Chapter

Deconstructing the Mind

Stephen P. Stich

in Deconstructing the Mind

Published in print January 1999 | ISBN: 9780195126662
Published online November 2003 | e-ISBN: 9780199868322 | DOI: http://dx.doi.org/10.1093/0195126661.003.0001

Series: Philosophy of Mind Series

Deconstructing the Mind

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Though many arguments have been offered for eliminativism, they all have a common structure. They begin with the premise that beliefs, desires, and other commonsense mental states are the posits of a widely shared, largely tacit psychological theory – “folk psychology.” The second premise of the argument, defended in many different ways, is that folk psychology is a seriously mistaken theory. From these premises, eliminativists draw the conclusion that commonsense mental states do not exist. However, the premises do not entail the conclusion, so some additional premise is necessary. One way to fill the gap is to appeal to a description theory of reference. But the description theory of reference has been challenged by the causal‐historical theory of reference. So in order to determine whether the eliminativist argument is sound, it appears we must determine which theory of reference is the correct one, and to do this, we must say what a theory of reference is supposed to do – what facts it is supposed to capture. Various accounts of what a theory of reference is supposed to do are considered, but none of them, it is argued, will help determine whether the eliminativist conclusion follows from the premises. Other ways of filling the gap are also considered and rejected; the most promising of these invokes the normative naturalism strategy.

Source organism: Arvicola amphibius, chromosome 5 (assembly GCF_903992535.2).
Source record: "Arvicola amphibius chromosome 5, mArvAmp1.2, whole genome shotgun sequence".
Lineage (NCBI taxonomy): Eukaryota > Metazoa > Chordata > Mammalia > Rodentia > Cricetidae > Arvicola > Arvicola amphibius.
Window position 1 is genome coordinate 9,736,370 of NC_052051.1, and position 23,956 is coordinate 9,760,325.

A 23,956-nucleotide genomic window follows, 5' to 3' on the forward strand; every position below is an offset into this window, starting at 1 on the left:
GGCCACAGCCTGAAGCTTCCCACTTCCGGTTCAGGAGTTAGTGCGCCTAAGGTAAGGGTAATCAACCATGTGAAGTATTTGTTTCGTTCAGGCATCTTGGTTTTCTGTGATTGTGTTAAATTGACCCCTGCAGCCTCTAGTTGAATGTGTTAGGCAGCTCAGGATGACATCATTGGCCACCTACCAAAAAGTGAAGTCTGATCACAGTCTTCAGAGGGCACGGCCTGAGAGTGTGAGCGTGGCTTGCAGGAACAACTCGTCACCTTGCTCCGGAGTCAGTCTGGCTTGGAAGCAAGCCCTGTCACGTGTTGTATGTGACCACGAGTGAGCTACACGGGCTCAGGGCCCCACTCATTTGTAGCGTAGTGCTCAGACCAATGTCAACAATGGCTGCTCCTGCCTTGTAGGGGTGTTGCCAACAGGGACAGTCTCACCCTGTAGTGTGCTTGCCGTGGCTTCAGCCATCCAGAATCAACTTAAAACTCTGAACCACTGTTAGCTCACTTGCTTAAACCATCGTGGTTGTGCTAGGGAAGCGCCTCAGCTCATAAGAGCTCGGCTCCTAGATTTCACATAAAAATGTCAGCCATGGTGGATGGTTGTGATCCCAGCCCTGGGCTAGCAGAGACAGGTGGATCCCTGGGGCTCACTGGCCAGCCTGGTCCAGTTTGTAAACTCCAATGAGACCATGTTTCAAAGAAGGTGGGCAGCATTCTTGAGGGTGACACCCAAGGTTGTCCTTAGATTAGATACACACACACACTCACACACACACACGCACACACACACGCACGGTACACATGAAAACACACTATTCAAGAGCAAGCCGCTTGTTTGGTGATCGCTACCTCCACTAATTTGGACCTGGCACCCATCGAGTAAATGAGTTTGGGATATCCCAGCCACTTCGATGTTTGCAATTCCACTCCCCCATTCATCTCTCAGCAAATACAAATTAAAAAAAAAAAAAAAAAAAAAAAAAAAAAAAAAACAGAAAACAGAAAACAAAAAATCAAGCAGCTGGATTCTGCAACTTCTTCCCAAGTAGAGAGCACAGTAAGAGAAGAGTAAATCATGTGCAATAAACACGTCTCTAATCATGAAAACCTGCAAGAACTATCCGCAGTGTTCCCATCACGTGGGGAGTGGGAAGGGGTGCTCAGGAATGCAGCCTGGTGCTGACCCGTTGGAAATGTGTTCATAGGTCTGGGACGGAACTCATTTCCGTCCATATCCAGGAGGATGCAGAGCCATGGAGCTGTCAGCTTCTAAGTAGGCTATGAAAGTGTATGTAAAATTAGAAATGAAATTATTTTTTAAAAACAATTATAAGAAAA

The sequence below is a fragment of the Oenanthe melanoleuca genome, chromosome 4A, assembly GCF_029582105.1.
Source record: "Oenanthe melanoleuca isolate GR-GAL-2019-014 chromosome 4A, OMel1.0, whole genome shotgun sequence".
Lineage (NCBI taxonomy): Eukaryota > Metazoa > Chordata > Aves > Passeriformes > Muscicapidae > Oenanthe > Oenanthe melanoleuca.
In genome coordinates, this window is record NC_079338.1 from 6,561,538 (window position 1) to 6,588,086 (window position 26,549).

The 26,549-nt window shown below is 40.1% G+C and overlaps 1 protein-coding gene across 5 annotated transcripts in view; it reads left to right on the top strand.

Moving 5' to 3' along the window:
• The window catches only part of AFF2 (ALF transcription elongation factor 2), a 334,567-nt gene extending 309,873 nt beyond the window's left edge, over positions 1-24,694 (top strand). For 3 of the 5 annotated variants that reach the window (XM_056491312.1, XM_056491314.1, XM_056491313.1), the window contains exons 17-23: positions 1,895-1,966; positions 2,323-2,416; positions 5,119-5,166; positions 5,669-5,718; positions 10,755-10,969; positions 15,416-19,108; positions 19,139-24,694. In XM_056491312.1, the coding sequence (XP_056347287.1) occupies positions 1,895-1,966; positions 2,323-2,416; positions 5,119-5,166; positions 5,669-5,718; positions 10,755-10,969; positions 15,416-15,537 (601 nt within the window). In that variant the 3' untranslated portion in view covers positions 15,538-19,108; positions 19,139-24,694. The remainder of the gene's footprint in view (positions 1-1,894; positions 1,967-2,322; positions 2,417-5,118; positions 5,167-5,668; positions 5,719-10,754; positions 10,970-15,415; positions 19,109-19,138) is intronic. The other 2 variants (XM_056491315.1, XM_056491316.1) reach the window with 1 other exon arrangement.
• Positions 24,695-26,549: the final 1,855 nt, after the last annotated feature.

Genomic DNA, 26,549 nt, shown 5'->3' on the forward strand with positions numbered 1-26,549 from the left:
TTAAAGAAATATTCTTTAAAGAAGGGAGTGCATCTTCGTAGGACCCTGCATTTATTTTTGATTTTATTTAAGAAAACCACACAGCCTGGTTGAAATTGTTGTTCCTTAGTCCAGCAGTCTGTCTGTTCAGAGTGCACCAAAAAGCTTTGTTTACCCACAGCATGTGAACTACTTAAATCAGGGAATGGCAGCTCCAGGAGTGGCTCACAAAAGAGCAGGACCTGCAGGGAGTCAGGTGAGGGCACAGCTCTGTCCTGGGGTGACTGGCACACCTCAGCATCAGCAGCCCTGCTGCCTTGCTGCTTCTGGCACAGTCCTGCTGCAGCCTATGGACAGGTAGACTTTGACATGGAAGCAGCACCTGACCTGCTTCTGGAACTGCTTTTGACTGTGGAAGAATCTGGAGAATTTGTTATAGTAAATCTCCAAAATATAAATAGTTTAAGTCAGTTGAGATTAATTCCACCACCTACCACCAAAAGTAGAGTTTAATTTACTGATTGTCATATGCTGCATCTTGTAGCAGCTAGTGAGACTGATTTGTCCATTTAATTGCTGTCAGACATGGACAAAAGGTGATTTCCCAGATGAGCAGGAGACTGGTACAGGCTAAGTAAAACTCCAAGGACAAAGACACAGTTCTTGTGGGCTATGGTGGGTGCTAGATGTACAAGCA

Keywords: belief; causal‐historical theory of reference; description theory of reference; desire; eliminativism; folk psychology; normative naturalism; thought

Chapter.  44650 words.  Illustrated.

Subjects: Philosophy of Mind

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